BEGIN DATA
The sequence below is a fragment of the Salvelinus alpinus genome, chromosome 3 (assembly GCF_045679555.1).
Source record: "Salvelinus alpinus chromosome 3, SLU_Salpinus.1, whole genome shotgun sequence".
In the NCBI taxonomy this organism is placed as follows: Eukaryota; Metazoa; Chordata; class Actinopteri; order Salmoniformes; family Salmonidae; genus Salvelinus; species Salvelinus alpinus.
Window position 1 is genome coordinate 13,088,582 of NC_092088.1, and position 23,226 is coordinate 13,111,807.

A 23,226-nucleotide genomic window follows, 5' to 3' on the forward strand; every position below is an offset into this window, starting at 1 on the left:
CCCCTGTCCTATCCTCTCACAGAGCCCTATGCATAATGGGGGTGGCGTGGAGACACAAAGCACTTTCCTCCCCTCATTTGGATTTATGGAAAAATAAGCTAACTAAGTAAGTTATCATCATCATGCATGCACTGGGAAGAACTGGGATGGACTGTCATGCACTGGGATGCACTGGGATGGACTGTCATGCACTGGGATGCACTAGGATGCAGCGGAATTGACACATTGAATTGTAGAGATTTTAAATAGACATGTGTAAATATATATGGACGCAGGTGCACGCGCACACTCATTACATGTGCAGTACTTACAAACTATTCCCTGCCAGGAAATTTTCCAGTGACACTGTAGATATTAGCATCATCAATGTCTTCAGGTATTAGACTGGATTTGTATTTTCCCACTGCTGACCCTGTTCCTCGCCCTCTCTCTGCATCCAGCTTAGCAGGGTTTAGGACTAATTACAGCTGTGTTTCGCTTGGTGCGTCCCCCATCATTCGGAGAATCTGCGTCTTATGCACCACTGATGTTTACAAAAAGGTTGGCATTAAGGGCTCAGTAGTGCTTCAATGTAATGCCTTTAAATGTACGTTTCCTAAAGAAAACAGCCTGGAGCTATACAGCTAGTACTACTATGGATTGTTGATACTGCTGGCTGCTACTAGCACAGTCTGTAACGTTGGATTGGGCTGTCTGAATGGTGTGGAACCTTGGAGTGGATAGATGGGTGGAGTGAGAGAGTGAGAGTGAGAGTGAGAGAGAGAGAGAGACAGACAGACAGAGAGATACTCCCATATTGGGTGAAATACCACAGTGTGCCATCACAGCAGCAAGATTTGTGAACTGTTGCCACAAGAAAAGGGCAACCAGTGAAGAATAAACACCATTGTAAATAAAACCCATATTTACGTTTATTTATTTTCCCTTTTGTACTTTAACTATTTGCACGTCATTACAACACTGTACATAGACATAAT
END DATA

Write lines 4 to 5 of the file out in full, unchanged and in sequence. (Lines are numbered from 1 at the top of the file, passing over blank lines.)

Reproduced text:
Window position 1 is genome coordinate 13,088,582 of NC_092088.1, and position 23,226 is coordinate 13,111,807.

A 23,226-nucleotide genomic window follows, 5' to 3' on the forward strand; every position below is an offset into this window, starting at 1 on the left: